There is much confusion around the term peace, if it is used to refer to the defeat of the enemy. This is a purely utopian position, because utopians are not those seeking an end to war, but those who believe they can use an outdated tool to solve problems that are totally new, and there are certainly many problems. With each day that passes, peace becomes more and more pressing and the appeal for a ceasefire by Pope Francis on 2nd October last year ever more relevant; it has left an indelible mark upon our memory; dedicating the entire Angelus to his appeal, he addresses himself directly to the President of the Russian Federation, calling upon him, out of love for his people, to end this spiral of violence and death and to the President of Ukraine to be open to lasting peace negotiations. “ What else is left to happen ? – asks Pope Francis – how much blood must still be shed before we understand that war is never a solution, but only destruction?” Therefore, it is all the more urgent to work so as to reverse the tendency not only of politics, but of public opinion in Europe, to resign itself to war and the inevitable recourse to the logic of weapons. As the meeting in Vienna on 11th June stated, which gathered together networks and movements from 45 countries: “ The institutions created for the purpose of guaranteeing peace and security in Europe have failed, and diplomacy which so far has led to war, has also failed. It is a now matter of urgency that diplomacy bring an end to the armed conflict before Ukraine is destroyed and humanity placed in grave danger. But war is not only happening in Ukraine; the war in Syria has lasted for more than twelve years; for ten years in Yemen; and there is also Myanmar as well as outbreaks of war in Latin America and Africa. Whilst some wars may seem more important, because they make the headlines, the whole world is at war, in a state of self-destruction. Another Angelus we cannot forget, dates back to 2013, in which Pope Francis made a heartfelt appeal for Syria. Here too, we ask ourselves the same question: whose side are we on? The side of the victims; children, the elderly, the most vulnerable. Even more so, after the terrible earthquake which struck that region. Domingos Franco is a Brazilian economist, who has lived in Aleppo since 2019; I had the opportunity to speak to him about the situation in Syria, where the majority of the population live below the poverty line. They live in places where missiles are no longer fired, but the war goes on, held in the grip of sanctions whose effects are still being felt. The saddest thing of all, is that, apart from the Pope, no one speaks any more about Syria. People say, “ we feel completely forgotten by the rest of the world”. Domingos explained how he has come to appreciate the enormous capacity of these people to endure this desparate situation. In spite of everything, many, whose faith is anchored in God, still manage to spread joy to those around them: a sort of paradox which any well-off society may find hard to understand. Their relationships are full of warmth; people help one another, there is hardly any looting, children are educated with strong values and there is little room for loneliness. Domingos lives in a Focolare community – of which there are many in Syria, full of life – and together with NGO Action for a United World (AMU), they carry out programmes of activities, sustained by many generous donors; programmes which help people continue to believe in a better future together, or at least to survive in the present. The programme Seeds of Hope Semi di Speranza works alongside 450 families to provide them with the basic necessities to live; 350 children are helped to go to school; in Aleppo, an institution for 250 deaf children is also supported; 500 people with chronic illness, disability or mutilation are given medical and social aid. The programme RestarT – leave to stay – has set up 50 micro-businesses to generate income and thereby restore dignity to those who lost everything during the war. The emergency relief fund set up on the first day of the earthquake has now raised more than 370,000 euro setting up a programme of help for 2,500 people in the areas affected by the earthquake in Aleppo, Latakia and Hama; the 3 main types of assistance are : meeting the basic needs to live, recovering homes and psychological support. According to Domingos, “ in Syria, you can almost never speak of hope with words but you can generate it through concrete actions which support and accompany those who suffer and feel despair. These words are valid for everyone. Even we find it hard to speak of hope but we can generate it by drawing close to those who suffer and who are the most vulnerable. How often do we find it a huge burden to ‘move the mountains of hatred and violence’. Yet, a profound awareness exists, expressed by Chiara Lubich in these words: “ What is impossible for millions of people who are isolated and divided seems to become possible for people who have made unity, mutual love and understanding, the essential motive of their lives”. This testimony is part of the talk addressed to the “Networks of Charity” conference click here ro read the full text.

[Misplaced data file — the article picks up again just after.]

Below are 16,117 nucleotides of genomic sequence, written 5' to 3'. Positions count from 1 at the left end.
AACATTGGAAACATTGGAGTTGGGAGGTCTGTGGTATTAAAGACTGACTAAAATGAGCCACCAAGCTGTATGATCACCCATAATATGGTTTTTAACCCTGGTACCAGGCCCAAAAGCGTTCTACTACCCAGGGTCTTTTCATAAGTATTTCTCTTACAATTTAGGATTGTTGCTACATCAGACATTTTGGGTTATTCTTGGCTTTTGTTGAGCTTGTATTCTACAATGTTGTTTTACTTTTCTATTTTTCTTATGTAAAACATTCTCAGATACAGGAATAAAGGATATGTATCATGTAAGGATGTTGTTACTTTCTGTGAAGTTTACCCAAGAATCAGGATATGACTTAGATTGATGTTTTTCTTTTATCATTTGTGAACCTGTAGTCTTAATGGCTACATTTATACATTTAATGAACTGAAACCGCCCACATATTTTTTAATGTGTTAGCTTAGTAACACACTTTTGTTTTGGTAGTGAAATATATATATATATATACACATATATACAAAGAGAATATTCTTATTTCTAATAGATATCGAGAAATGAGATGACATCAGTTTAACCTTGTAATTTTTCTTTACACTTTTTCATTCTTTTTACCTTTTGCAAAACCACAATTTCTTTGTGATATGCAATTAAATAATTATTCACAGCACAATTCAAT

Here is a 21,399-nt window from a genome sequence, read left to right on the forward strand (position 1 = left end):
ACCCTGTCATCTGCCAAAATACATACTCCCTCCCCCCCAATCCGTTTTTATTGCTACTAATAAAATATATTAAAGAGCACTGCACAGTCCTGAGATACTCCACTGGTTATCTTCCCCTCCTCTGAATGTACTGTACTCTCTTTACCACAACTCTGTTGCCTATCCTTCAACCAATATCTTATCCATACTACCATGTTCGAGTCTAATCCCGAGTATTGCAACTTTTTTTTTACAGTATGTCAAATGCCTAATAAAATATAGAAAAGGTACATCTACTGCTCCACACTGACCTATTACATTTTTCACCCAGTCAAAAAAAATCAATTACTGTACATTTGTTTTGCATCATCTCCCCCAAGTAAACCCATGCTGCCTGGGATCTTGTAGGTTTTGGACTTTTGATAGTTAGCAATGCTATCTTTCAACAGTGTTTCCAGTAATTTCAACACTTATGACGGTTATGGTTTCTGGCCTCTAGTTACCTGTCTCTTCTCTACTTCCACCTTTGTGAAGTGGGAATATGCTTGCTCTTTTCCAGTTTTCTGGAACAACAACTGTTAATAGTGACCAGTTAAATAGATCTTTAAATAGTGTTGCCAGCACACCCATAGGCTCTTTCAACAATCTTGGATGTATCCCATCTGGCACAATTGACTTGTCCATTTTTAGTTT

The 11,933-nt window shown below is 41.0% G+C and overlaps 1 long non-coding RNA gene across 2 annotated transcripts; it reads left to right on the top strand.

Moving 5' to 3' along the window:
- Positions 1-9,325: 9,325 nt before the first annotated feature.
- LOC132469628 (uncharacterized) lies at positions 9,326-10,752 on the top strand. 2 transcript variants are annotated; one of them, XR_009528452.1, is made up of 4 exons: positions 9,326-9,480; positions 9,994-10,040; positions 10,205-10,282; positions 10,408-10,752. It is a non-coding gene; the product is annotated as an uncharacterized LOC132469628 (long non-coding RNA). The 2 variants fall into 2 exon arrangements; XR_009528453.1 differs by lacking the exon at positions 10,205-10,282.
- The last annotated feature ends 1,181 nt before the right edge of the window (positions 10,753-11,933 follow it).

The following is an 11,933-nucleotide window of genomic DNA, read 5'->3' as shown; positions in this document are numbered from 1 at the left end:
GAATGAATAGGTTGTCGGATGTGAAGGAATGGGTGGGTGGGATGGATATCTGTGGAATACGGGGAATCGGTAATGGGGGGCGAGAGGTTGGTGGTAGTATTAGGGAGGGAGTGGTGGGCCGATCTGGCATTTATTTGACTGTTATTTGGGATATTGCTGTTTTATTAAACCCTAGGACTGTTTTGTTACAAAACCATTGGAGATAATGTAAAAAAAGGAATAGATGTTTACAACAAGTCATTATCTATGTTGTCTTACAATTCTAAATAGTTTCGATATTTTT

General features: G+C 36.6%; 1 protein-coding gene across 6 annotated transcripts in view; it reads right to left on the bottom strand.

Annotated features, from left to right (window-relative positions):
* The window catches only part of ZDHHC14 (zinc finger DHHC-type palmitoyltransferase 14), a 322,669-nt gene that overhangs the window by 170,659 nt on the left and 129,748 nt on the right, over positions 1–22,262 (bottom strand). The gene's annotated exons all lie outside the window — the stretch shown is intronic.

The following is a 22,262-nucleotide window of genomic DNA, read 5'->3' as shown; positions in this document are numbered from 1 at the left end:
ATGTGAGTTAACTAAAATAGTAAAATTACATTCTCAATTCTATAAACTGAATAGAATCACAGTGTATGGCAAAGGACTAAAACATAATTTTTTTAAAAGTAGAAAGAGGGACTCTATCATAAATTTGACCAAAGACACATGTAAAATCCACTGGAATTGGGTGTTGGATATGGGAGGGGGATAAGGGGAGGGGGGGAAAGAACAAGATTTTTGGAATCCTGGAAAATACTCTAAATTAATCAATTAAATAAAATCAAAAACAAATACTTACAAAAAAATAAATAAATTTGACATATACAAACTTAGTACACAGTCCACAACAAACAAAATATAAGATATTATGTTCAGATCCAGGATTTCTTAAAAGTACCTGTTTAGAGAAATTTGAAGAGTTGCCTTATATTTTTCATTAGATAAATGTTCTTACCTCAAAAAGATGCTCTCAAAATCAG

How can you support New City in its free distribution of news? Discover our magazine, courses of formation and our projects. Together we can make a difference! Find out more at : email@example.comSource: